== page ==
Canadian Rangers sworn in by long distance
With more than 5000 Canadian Rangers located in 200 remote Northern Canadian communities, the important task of swearing them in can be a difficult thing to do.
Most soldiers are sworn in at a recruiting centre, armoury, military unit, or at a special function. In accordance with military law, their oath of allegiance is administered by a commissioned officer. However, flying a commissioned officer to remote areas to administer a short oath is not practical.
Like many Rangers, Jason Hunter, a security guard and experienced hunter and fisherman, was sworn in while seated next to a speaker telephone in a house in the Cree settlement of Peawanuck, the second most northerly community in Ontario. Sitting next to him in an armchair was Sergeant Matthew Gull, commander of the 21-member local Ranger patrol.
On the other end of the phone was Captain Karl Haupt, an officer at the headquarters of the 3rd Canadian Ranger Patrol Group at CFB Borden, 1257 kilometres south of Peawanuck. Capt Haupt administered the oath over the phone while Sgt Gull acted as a witness. Sgt Gull then presented newly sworn-in Ranger Hunter with his distinctive red Canadian Rangers hoodie and ball cap.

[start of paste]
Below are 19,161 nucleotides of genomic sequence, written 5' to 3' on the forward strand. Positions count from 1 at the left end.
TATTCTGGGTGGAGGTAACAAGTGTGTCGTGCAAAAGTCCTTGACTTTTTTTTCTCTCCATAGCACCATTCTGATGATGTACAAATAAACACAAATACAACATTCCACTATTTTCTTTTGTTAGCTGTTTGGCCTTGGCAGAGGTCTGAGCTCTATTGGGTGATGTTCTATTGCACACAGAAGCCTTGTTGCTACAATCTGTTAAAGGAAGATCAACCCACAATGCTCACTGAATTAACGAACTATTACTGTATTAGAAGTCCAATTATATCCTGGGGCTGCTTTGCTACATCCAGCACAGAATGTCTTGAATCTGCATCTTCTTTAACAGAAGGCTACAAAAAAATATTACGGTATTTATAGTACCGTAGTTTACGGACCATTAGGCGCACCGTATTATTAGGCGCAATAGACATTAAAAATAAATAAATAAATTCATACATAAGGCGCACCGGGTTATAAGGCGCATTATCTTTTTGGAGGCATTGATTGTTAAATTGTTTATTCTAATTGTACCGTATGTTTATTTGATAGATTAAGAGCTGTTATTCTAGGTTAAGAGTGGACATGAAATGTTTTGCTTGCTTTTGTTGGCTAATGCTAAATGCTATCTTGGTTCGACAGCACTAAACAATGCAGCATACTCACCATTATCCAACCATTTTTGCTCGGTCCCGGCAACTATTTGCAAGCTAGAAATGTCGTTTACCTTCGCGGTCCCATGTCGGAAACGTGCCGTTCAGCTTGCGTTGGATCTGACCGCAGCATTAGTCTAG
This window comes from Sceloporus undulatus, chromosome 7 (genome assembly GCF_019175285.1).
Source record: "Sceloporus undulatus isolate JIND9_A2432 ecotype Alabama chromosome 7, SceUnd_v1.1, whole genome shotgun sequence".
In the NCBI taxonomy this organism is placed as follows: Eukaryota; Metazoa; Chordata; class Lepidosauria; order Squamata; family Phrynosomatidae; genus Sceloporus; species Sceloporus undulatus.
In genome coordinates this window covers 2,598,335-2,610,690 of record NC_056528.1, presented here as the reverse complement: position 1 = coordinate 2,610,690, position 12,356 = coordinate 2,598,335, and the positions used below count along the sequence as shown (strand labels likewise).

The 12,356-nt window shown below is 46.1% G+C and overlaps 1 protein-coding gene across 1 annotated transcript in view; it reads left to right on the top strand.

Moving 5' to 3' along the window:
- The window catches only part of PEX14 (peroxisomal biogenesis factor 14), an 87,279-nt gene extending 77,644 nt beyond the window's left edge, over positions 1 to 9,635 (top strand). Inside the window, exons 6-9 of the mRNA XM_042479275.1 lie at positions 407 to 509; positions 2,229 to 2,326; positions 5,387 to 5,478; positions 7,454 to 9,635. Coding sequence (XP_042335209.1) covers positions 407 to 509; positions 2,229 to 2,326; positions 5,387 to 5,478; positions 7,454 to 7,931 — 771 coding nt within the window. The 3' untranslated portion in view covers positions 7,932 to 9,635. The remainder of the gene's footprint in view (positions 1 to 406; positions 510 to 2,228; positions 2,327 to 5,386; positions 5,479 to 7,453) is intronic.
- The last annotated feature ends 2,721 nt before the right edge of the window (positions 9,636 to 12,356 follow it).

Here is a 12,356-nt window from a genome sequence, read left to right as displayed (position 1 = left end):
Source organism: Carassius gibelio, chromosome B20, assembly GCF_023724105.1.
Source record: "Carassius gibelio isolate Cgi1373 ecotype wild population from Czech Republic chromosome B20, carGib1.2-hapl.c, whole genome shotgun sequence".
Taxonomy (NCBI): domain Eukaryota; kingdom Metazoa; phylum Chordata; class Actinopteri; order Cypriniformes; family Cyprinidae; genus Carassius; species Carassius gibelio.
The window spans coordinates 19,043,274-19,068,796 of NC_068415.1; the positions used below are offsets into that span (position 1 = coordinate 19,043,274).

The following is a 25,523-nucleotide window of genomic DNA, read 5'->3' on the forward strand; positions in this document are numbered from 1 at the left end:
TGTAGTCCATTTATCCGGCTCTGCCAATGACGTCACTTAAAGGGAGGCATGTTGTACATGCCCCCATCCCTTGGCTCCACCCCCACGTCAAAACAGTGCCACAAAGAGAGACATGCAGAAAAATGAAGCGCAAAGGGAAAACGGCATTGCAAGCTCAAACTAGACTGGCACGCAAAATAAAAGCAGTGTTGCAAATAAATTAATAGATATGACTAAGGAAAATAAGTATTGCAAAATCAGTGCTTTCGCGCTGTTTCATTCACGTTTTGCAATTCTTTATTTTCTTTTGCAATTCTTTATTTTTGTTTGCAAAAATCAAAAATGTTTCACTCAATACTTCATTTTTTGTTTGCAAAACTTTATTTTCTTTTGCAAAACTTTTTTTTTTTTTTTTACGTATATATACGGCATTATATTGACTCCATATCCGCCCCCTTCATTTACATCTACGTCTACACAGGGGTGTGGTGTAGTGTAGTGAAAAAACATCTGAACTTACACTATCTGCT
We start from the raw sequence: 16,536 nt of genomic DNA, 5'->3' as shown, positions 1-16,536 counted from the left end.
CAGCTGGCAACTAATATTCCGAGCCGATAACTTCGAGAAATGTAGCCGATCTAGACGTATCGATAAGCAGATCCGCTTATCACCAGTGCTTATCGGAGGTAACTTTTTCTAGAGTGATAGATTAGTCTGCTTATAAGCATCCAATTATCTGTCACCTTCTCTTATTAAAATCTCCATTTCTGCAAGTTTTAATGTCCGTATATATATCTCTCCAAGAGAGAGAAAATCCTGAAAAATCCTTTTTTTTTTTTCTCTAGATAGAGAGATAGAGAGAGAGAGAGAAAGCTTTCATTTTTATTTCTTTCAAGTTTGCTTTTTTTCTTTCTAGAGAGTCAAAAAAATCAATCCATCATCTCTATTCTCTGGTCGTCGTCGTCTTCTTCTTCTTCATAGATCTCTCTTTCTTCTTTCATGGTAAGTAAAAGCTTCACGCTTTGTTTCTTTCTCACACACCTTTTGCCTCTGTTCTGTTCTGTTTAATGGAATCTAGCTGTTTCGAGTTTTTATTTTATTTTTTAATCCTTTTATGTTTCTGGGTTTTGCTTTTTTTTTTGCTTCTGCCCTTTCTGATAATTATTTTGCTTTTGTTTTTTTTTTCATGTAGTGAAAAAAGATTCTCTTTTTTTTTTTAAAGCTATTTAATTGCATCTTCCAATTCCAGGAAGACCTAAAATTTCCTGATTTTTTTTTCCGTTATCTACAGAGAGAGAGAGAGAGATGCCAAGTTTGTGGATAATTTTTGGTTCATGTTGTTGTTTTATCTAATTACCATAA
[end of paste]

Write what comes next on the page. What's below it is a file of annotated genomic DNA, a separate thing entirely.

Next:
“It’s quite unique, but not unusual, for Canadian Rangers to be sworn-in over the phone like this because of where a lot of them live in remote Northern communities,” said Capt Caryl Fletcher, the officer commanding the Canadian Rangers in Northern Ontario. “It’s not really feasible for a commissioned officer from southern Ontario to make a trip all the way up North, so we do it over the phone. It’s a practical solution to what would otherwise be a problem in the North.”
Records are not kept on how many Rangers are sworn in by phone, but Capt Fletcher estimates that he and other officers at CFB Borden have sworn-in more than 170 Rangers during the last 10 years.
In Northern Ontario, there are 630 Rangers in 23 First Nations communities.
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